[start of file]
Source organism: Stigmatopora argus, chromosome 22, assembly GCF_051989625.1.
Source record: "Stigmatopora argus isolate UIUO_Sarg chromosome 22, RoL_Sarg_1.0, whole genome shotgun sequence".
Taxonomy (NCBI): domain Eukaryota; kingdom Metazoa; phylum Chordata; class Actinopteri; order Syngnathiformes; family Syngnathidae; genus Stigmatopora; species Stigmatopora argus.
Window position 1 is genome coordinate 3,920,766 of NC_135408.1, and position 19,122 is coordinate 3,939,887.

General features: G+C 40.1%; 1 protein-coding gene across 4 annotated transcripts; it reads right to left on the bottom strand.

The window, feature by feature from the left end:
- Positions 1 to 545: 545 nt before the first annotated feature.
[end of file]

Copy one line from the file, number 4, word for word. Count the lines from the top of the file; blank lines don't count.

Window position 1 is genome coordinate 3,920,766 of NC_135408.1, and position 19,122 is coordinate 3,939,887.